Updated April 2021
southern-states-mapThe South has been the fastest-growing region in America in recent years, thanks in large part to transplants from other parts of the country.

But Amish, despite their willingness to move, aren’t heading south in quite the same numbers.

However, you’ll still find a number of Amish places in the region. Below, a look at five Amish communities in our Southern states.

5 Amish Communities in the South

1. Ethridge, TN

Depending on what you consider “the South,” this may be the largest Amish community in the region. This is a very plain Swartzentruber Amish settlement. There are 13 Amish congregations at Ethridge, with around 2,000 Amish residents.


The community has a modest tourist industry, which Amish participate in to some degree (selling products at tourist spots and being featured on an Amish business map distributed by a local tourist center).

Amish are well-established here, having been in the area over 75 years (since 1944). For more info, here’s one of our all-time most-viewed posts, an account of my 2010 visit to the community.

2. Union Grove, NC

I’m a Tar Heel, so I take special notice of any Amish presence in my home state, of which there has been relatively little. North Carolina is one of the South’s fastest-growing states, but hasn’t proven as attractive to Amish as it has to English people.

The small electric New Order settlement at Union Grove was for years NC’s only Amish location, until being joined by a second community – a Swartzentruber settlement – in 2015. Amish have lived in other locations in North Carolina in the past–including in the Dismal Swamp region in the first half of the 20th century, and a more recent, short-lived and unusual community at Yanceyville.


I’ve visited this small one-church-district settlement several times, including a 2014 trip with stops at two nice Amish-run businesses, Shiloh General Store and Wholesome Country Creamery. I made another trip in late 2020 where I revisited both of these businesses and found a much-expanded general store, and a creamery which hadn’t changed much in six years.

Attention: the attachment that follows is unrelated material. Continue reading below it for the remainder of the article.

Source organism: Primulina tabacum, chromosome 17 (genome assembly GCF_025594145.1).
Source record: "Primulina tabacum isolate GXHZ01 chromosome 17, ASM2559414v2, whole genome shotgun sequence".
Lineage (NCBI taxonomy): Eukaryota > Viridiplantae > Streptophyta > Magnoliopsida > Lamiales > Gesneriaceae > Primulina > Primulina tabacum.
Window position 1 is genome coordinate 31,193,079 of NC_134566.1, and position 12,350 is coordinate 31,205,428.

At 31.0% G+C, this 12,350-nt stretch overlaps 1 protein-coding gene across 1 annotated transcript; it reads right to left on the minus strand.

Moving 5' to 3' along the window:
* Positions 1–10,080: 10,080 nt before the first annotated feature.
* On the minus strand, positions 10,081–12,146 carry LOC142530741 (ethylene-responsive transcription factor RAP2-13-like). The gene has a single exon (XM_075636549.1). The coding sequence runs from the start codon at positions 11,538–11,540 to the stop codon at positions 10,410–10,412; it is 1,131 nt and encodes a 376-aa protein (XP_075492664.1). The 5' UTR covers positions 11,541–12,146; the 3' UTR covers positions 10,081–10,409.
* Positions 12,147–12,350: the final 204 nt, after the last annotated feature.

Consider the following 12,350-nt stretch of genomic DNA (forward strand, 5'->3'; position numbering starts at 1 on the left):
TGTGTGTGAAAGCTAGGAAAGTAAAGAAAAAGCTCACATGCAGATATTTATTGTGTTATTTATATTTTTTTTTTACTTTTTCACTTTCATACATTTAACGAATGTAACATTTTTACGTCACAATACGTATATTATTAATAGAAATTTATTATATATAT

3. Pontotoc County, MS

Is this the most Southern of all the Southern settlements? The community at Randolph in Pontotoc County has existed for over a quarter-century, in recent years adding a second church district. Amish here originate mainly from Ethridge, and like the parent community, this is a very plain settlement of Swartzentruber-affiliation Amish.

randolph amish gourds mississippi

Historically, Amish attempted to settle in Mississippi on a number of occasions, with four tries previous to 1950, but little besides the Pontotoc County community since. I paid a visit to this Deep South settlement in early 2020, visiting with several friendly Amish residents and patronizing multiple businesses. Peanut brittle is a popular product for the numerous home vendors here, and generally speaking there are, unsurprisingly, similarities with the Ethridge community, with which it maintains close ties.

4. Salem, AR

Salem is one of the Natural State’s two Amish communities, in Fulton County on the northern border (so I guess by some definitions, barely in the South). Arkansas had a third settlement, at Rector, which it lost some years ago. Contributor Don Burke documented the remnants of this settlement, including haunting images of an abandoned Amish school, in the post A Visit to an Amish “Ghost Town”.


This one-district settlement was founded in 2008 by Amish from Tennessee. The area has a number of businesses including woodworking, a general store, baked goods, and again, peanut brittle, which you can see in this recent account of a visit to the community.

5. Halifax County, VA

Amish began to arrive in Halifax County in southern Virginia in 2005 from the Dover, Delaware settlement (a community facing land pressure which has seen significant out-migration).

Over 15 years later, the Halifax County settlement has grown to four congregations in size with a population about 400-strong, making it Virginia’s second-largest Amish community.

I made a brief visit when it was just one church, back in 2011, and several more in recent years, including in early 2019. I returned later that same year to feature my friends’ Bennie Ray and Mary Ann King’s King’s Kountry Store.  This is a friendly community which I hope continues to grow (it’s the closest to my hometown of Raleigh, NC).


Of the Southern states, Virginia has seen a good amount of recent settlement, with four new communities in the past two years, raising its total all the way to 10.

What other Southern Amish settlements could be added to this list?

Image credits: map of the South- etc.usf.edu; Mississippi- Erin Tracy Photography; Arkansas- Don Burke

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